Spring 2002
ISSN 1473-219X

© Imperium and the contributors 2002

current contents


eCulture texts and urban cultural change in Taiwan: a view through the semiotic lens

Tim French

ABSTRACT: Taiwan today appears to have reached a cultural and political crossroads. The island’s political destiny – ie, continued independence as a nation-state or, alternatively, absorption into greater China – will determine Taiwan’s future cultural identity and also re-define the complex and surprisingly diverse cultural influences which co-exist within the island today. (Copper, 1999) After the resumption of sovereignty over Hong Kong in 1997 and the return of Macao in 1999, only Taiwan remains just beyond Beijing's reach. Against this complex and enfolding pattern of events, eCulture is identified as a significant internal agent for change, particularly amongst urban populations, where the vast majority of Taiwanese reside. By eCulture is meant widespread access and use of various Internet-mediated forms of discourse, such as e-commerce. This paper discusses the role of eCulture in this context and employs a semiotic approach to identity some specific cultural and technological aspects of eCulture in Taiwan.

Guyana: a visitor’s up-date

Andrew Graham-Yooll

ABSTRACT: Guyana's place in South America offers a potential Latin American experience combined and in ontrast with its English-speaking Caribbean existence. This apparently dual status is exaggerated when the country's colonial heritage is considered; where a mix of Dutch, French and British has to be taken into account. And that can be taken further when Guyana's history of African, Indian and Portuguese indentured labour and Chinese immigration are set against the social and historic backdrop. This paper considers the historical and cultural determinants that shape Guyana today and consider both opportunities and threats to the continued stability of the nation.

Appropriate information technology in developing countries: t
echnology transfer and strategic directions

Leslie Honour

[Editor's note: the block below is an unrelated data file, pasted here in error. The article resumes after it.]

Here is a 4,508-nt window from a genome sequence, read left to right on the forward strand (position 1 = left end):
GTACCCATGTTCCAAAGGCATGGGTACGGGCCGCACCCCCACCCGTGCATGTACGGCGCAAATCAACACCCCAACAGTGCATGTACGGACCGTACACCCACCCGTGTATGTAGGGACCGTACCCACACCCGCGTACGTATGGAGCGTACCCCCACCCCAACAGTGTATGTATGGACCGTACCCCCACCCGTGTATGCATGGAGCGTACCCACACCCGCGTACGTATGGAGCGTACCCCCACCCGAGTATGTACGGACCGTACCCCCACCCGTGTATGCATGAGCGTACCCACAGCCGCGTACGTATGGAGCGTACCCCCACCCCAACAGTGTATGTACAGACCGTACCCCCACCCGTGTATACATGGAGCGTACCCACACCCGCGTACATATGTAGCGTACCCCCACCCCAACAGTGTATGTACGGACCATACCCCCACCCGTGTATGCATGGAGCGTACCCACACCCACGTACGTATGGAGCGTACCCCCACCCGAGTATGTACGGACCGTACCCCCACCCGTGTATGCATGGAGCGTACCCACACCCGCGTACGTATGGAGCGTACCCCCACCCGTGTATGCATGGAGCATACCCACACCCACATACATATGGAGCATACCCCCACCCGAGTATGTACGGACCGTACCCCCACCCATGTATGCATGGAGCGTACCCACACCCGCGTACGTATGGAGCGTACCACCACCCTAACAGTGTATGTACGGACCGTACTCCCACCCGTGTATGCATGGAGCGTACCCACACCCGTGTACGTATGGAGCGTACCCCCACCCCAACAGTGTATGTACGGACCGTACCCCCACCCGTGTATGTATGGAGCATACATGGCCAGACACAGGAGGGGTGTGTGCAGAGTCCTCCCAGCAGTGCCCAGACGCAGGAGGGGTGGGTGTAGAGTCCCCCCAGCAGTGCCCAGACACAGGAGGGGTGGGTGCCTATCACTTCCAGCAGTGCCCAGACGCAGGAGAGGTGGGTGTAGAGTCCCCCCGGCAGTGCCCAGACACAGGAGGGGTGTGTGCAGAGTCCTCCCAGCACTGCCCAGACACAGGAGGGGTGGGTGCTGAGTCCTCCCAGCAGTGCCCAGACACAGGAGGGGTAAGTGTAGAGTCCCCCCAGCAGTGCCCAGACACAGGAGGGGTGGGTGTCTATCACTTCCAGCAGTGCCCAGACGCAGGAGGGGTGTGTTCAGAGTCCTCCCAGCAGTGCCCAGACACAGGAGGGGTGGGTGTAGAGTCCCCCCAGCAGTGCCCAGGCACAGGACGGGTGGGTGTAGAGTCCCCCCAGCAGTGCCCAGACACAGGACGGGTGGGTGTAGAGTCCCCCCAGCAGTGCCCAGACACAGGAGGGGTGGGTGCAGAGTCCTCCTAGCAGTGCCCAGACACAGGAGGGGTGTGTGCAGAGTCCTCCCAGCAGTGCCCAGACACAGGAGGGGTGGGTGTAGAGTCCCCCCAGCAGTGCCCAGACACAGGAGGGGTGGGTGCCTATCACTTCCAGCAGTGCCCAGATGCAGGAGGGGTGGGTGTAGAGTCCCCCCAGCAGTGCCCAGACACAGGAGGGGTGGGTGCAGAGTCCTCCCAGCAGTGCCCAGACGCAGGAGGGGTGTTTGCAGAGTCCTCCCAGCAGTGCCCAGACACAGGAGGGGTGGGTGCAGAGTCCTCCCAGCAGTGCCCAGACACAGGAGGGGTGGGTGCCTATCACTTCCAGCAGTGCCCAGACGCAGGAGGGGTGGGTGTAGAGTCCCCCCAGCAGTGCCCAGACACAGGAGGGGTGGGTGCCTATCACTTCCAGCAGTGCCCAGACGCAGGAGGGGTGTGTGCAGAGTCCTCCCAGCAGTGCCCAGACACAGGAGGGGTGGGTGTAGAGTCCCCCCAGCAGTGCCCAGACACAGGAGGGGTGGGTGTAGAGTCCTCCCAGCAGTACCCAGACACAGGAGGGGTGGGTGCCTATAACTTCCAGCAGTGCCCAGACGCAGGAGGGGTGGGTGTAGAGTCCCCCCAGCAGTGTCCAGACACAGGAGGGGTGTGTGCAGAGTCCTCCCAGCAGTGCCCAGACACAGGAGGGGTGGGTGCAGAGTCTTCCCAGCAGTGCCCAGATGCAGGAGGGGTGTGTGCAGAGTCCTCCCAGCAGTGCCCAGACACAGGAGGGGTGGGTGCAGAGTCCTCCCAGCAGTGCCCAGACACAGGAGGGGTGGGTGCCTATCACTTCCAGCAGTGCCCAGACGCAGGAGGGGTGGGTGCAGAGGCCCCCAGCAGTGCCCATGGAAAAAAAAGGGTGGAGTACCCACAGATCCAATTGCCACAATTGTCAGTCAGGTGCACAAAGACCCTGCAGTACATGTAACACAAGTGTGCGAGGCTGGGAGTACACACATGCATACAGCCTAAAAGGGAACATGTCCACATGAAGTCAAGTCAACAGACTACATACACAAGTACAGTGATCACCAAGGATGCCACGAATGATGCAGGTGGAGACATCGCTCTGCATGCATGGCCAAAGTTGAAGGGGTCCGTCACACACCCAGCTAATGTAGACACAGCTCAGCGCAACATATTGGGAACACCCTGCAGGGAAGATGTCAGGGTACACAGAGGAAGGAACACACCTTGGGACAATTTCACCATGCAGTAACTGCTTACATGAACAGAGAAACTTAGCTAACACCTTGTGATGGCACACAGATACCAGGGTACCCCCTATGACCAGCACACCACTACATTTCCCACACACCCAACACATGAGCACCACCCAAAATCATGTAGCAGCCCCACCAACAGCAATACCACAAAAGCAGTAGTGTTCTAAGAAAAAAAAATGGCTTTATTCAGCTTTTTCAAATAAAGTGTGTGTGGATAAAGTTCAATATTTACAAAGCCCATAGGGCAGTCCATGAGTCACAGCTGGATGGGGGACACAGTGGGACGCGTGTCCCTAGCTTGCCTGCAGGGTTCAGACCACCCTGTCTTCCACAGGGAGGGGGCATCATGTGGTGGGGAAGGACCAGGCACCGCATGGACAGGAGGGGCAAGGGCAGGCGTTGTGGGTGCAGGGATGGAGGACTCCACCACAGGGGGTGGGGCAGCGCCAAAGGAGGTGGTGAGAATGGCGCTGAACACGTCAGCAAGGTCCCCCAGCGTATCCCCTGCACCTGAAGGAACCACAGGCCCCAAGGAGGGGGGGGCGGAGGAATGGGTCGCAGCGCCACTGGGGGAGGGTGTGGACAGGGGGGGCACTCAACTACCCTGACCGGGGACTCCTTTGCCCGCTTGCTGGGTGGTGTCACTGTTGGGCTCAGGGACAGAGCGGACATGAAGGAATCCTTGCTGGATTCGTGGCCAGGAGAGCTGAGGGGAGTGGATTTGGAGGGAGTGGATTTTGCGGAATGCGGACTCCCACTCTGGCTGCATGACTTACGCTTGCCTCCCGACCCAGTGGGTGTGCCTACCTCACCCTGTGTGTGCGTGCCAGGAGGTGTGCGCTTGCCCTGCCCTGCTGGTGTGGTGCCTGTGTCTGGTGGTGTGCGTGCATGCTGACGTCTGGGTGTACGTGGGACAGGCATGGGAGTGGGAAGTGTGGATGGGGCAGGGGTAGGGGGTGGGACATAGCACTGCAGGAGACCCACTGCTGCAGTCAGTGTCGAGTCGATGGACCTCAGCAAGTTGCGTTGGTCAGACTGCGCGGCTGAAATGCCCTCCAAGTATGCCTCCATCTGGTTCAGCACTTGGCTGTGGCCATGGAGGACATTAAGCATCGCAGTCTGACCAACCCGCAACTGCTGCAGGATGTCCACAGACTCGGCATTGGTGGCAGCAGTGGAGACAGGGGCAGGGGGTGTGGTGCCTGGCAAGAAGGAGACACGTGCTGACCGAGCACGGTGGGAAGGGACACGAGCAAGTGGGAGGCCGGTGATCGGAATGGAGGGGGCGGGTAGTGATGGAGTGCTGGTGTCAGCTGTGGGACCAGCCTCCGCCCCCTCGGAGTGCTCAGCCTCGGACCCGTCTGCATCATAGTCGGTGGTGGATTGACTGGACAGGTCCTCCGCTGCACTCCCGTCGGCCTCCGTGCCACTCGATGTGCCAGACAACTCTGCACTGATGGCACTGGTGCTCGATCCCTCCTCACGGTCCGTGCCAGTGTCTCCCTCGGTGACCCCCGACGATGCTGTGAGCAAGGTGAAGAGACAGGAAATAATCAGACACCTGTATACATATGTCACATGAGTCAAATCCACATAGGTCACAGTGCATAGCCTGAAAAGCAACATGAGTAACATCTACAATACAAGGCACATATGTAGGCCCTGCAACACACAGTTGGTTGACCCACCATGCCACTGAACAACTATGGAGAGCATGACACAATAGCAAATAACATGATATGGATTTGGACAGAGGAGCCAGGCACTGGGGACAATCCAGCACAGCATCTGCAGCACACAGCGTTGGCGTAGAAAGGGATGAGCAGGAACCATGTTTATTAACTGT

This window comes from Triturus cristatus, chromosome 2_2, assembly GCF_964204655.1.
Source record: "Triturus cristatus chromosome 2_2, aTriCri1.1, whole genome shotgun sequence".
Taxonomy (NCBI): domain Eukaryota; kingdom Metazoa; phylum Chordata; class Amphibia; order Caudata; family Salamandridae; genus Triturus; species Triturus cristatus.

ABSTRACT: Appropriate technologies were originally conceived to consist of those using local resources to meet local needs. However, it has now been widely acknowledged that various forms of complementary or enabling technologies may be used in the pursuit of sustainable development. The expansion of the global internet has been mainly concentrated in industrialised countries and poses the question of cultural imperialism in the developing world. For developing countries, access to and localised control of information and communications technologies can be used towards the harnessing, management and development of resources to meet national and local needs. Community computers in rural telecentres can be used to promote integrated local development initiatives. Many current problems with IT in developing countries are related to the rapid evolution of hardware and software and the perceived necessity of using proprietary products which entail high costs. The training of network administrators is essential in the quest for local control and should include the use of more appropriate and readily available forms of technology such as open source software and operating systems. Such a strategy, with the administrator effectively acting as community gatekeeper, has the potential to provide a more autonomous, sustainable and long term means of achieving nationally and locally defined development goals.